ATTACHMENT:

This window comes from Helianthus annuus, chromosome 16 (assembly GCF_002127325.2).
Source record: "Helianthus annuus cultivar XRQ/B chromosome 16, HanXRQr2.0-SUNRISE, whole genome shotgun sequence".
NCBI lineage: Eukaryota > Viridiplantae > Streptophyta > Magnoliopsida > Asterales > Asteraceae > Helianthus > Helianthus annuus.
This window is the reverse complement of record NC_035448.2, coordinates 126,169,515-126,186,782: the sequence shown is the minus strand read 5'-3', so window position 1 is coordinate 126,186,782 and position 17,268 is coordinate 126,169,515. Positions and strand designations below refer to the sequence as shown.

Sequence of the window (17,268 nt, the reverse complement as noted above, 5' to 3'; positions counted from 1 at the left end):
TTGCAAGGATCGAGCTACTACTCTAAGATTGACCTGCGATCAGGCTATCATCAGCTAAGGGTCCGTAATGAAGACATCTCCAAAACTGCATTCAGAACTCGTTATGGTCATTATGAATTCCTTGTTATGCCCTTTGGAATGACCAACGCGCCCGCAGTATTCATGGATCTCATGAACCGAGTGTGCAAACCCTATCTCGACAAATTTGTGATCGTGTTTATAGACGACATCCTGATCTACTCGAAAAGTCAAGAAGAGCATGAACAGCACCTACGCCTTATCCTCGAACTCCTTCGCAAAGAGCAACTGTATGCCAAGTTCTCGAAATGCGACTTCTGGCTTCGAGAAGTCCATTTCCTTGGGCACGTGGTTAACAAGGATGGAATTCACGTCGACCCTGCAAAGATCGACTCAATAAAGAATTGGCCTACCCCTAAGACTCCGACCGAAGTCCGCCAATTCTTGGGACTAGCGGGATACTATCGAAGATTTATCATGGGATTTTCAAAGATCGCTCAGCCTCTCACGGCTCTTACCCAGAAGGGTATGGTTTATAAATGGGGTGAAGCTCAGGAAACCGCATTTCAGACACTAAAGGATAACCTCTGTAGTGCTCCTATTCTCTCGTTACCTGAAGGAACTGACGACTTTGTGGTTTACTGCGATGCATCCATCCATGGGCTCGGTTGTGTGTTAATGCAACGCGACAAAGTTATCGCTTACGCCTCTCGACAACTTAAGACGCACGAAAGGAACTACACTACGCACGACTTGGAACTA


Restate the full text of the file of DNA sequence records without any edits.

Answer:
This window comes from Helianthus annuus, chromosome 16 (assembly GCF_002127325.2).
Source record: "Helianthus annuus cultivar XRQ/B chromosome 16, HanXRQr2.0-SUNRISE, whole genome shotgun sequence".
NCBI lineage: Eukaryota > Viridiplantae > Streptophyta > Magnoliopsida > Asterales > Asteraceae > Helianthus > Helianthus annuus.
This window is the reverse complement of record NC_035448.2, coordinates 126,169,515-126,186,782: the sequence shown is the minus strand read 5'-3', so window position 1 is coordinate 126,186,782 and position 17,268 is coordinate 126,169,515. Positions and strand designations below refer to the sequence as shown.

Sequence of the window (17,268 nt, the reverse complement as noted above, 5' to 3'; positions counted from 1 at the left end):
TTGCAAGGATCGAGCTACTACTCTAAGATTGACCTGCGATCAGGCTATCATCAGCTAAGGGTCCGTAATGAAGACATCTCCAAAACTGCATTCAGAACTCGTTATGGTCATTATGAATTCCTTGTTATGCCCTTTGGAATGACCAACGCGCCCGCAGTATTCATGGATCTCATGAACCGAGTGTGCAAACCCTATCTCGACAAATTTGTGATCGTGTTTATAGACGACATCCTGATCTACTCGAAAAGTCAAGAAGAGCATGAACAGCACCTACGCCTTATCCTCGAACTCCTTCGCAAAGAGCAACTGTATGCCAAGTTCTCGAAATGCGACTTCTGGCTTCGAGAAGTCCATTTCCTTGGGCACGTGGTTAACAAGGATGGAATTCACGTCGACCCTGCAAAGATCGACTCAATAAAGAATTGGCCTACCCCTAAGACTCCGACCGAAGTCCGCCAATTCTTGGGACTAGCGGGATACTATCGAAGATTTATCATGGGATTTTCAAAGATCGCTCAGCCTCTCACGGCTCTTACCCAGAAGGGTATGGTTTATAAATGGGGTGAAGCTCAGGAAACCGCATTTCAGACACTAAAGGATAACCTCTGTAGTGCTCCTATTCTCTCGTTACCTGAAGGAACTGACGACTTTGTGGTTTACTGCGATGCATCCATCCATGGGCTCGGTTGTGTGTTAATGCAACGCGACAAAGTTATCGCTTACGCCTCTCGACAACTTAAGACGCACGAAAGGAACTACACTACGCACGACTTGGAACTA